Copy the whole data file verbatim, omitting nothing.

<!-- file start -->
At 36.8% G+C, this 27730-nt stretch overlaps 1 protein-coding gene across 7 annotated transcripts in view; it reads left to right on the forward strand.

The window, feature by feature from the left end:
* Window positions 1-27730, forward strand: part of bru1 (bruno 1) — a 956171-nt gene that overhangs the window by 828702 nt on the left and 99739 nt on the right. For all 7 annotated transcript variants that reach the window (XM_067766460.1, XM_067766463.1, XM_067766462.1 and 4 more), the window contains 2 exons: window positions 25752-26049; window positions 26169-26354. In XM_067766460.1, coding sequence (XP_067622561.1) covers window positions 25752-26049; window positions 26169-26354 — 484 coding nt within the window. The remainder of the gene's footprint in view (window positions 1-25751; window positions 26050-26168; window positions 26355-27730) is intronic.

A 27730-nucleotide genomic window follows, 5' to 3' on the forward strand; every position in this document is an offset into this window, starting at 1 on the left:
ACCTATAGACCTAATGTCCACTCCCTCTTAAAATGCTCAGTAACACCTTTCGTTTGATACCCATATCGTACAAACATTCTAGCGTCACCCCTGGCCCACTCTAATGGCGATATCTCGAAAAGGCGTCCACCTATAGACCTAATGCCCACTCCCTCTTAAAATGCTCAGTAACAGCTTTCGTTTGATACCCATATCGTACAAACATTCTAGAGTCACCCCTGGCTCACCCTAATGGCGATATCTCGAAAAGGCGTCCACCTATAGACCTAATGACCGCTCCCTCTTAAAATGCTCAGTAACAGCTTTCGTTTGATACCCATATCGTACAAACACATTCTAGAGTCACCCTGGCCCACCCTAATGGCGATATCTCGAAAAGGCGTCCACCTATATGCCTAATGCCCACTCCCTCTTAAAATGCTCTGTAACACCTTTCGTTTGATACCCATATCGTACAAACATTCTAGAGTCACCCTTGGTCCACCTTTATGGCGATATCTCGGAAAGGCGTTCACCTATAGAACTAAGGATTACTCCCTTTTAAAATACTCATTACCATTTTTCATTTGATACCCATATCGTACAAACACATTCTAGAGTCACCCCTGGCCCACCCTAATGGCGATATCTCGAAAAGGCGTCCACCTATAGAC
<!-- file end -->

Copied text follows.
At 36.8% G+C, this 27730-nt stretch overlaps 1 protein-coding gene across 7 annotated transcripts in view; it reads left to right on the forward strand.

The window, feature by feature from the left end:
* Window positions 1-27730, forward strand: part of bru1 (bruno 1) — a 956171-nt gene that overhangs the window by 828702 nt on the left and 99739 nt on the right. For all 7 annotated transcript variants that reach the window (XM_067766460.1, XM_067766463.1, XM_067766462.1 and 4 more), the window contains 2 exons: window positions 25752-26049; window positions 26169-26354. In XM_067766460.1, coding sequence (XP_067622561.1) covers window positions 25752-26049; window positions 26169-26354 — 484 coding nt within the window. The remainder of the gene's footprint in view (window positions 1-25751; window positions 26050-26168; window positions 26355-27730) is intronic.

A 27730-nucleotide genomic window follows, 5' to 3' on the forward strand; every position in this document is an offset into this window, starting at 1 on the left:
ACCTATAGACCTAATGTCCACTCCCTCTTAAAATGCTCAGTAACACCTTTCGTTTGATACCCATATCGTACAAACATTCTAGCGTCACCCCTGGCCCACTCTAATGGCGATATCTCGAAAAGGCGTCCACCTATAGACCTAATGCCCACTCCCTCTTAAAATGCTCAGTAACAGCTTTCGTTTGATACCCATATCGTACAAACATTCTAGAGTCACCCCTGGCTCACCCTAATGGCGATATCTCGAAAAGGCGTCCACCTATAGACCTAATGACCGCTCCCTCTTAAAATGCTCAGTAACAGCTTTCGTTTGATACCCATATCGTACAAACACATTCTAGAGTCACCCTGGCCCACCCTAATGGCGATATCTCGAAAAGGCGTCCACCTATATGCCTAATGCCCACTCCCTCTTAAAATGCTCTGTAACACCTTTCGTTTGATACCCATATCGTACAAACATTCTAGAGTCACCCTTGGTCCACCTTTATGGCGATATCTCGGAAAGGCGTTCACCTATAGAACTAAGGATTACTCCCTTTTAAAATACTCATTACCATTTTTCATTTGATACCCATATCGTACAAACACATTCTAGAGTCACCCCTGGCCCACCCTAATGGCGATATCTCGAAAAGGCGTCCACCTATAGAC